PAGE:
Sunday, May 17, 2009

Overture: Salonen

I’ve been listening to more classical music lately while reading less. I’m hardly reading anything at all at the moment except for some Nietzsche and the content on various internet sites. My interest has been almost entirely devoted to contemporary classical music, the stuff even most classical lovers find tough to listen to sometimes.

Early in the twenty-first century one of the great works of classical music is definitely Helix for Orchestra by Esa-Pekka Salonen. I recently bought a lot of contemporary classical music CDs and my Helix recording is one of the newest - just produced last year. The work itself comes from 2005 which is practically yesterday in terms of the evolution of classical music. Salonen builds Helix meticulously, his use of the string section in rhythmic, almost-Wagnerian, style is bold and often commanding, and their climax in the work makes it a brilliant short orchestral piece.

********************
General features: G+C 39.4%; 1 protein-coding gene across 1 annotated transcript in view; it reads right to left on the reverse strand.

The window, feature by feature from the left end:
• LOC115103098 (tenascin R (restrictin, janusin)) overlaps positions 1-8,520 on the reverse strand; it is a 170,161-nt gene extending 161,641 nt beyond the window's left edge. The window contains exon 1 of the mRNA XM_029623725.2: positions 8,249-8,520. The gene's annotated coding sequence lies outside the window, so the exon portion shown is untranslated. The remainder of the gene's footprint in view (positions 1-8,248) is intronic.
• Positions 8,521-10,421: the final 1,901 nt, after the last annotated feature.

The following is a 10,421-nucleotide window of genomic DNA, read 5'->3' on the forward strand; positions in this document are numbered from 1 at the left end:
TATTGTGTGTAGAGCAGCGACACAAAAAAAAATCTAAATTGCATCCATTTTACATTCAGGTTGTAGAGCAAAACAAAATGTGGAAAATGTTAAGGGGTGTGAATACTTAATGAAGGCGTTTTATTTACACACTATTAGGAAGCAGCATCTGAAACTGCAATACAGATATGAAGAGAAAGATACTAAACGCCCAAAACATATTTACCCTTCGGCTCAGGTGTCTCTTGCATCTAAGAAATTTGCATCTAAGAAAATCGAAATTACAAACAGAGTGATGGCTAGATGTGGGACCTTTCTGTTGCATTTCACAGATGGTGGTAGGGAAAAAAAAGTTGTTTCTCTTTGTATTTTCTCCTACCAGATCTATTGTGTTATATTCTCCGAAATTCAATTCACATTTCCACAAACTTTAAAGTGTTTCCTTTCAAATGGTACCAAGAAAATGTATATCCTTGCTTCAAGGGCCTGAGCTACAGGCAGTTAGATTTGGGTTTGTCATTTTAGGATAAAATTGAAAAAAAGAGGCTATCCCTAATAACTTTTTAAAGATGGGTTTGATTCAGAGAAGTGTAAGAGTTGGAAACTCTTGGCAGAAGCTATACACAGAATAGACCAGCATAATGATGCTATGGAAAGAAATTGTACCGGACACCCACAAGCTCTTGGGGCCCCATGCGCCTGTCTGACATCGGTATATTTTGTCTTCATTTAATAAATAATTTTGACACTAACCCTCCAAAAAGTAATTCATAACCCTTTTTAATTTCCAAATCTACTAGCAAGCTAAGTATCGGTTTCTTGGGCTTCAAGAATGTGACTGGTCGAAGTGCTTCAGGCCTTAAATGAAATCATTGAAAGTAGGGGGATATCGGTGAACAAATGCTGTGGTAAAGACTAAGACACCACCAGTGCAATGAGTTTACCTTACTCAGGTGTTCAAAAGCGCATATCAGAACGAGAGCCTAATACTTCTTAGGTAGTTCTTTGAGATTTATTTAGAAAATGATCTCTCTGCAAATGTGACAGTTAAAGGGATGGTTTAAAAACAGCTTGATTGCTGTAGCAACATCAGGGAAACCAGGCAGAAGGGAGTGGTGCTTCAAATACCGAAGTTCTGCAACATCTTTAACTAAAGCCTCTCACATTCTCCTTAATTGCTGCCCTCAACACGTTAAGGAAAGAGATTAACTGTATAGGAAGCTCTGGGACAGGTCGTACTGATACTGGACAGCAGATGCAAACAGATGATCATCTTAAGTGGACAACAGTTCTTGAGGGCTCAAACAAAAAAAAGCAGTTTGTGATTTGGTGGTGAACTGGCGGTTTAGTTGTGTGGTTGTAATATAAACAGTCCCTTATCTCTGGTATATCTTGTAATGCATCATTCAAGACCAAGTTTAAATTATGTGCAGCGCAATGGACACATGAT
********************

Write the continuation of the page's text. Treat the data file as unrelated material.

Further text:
A youtube video of a performance of Helix is here. But, of course, you really have to listen to it with better quality sound to fully appreciate it. The video does this piece no justice except for making it possible for me to show you what I’m talking about. These instruments make distinctly lovely, if often loud, sounds that you need to appreciate in subtlety to fully enjoy the piece. I recommend this new CD from Deutsche-Gramophone.

Helix is a rush of adrenalin. It is fresh and triumphant and whips itself into a frenzy for the audience, ending with a flare. Since getting the new CD, I’ve listened to Helix probably a dozen times already. I find it that captivating and since it runs at just under 9 minutes, repeat hearings are easy to work into both my work and leisure schedule.

To have fresh, innovative classical music being composed in our time is a wonderful part of my aesthetic life. It is exciting to experience art in the present tense. Classical music is not something that only belongs to the distant past. It is alive and vibrant and there are many paths from which an appreciative listener may choose. Salonen, who is both a noted conductor as well as composer, represents one of the best.

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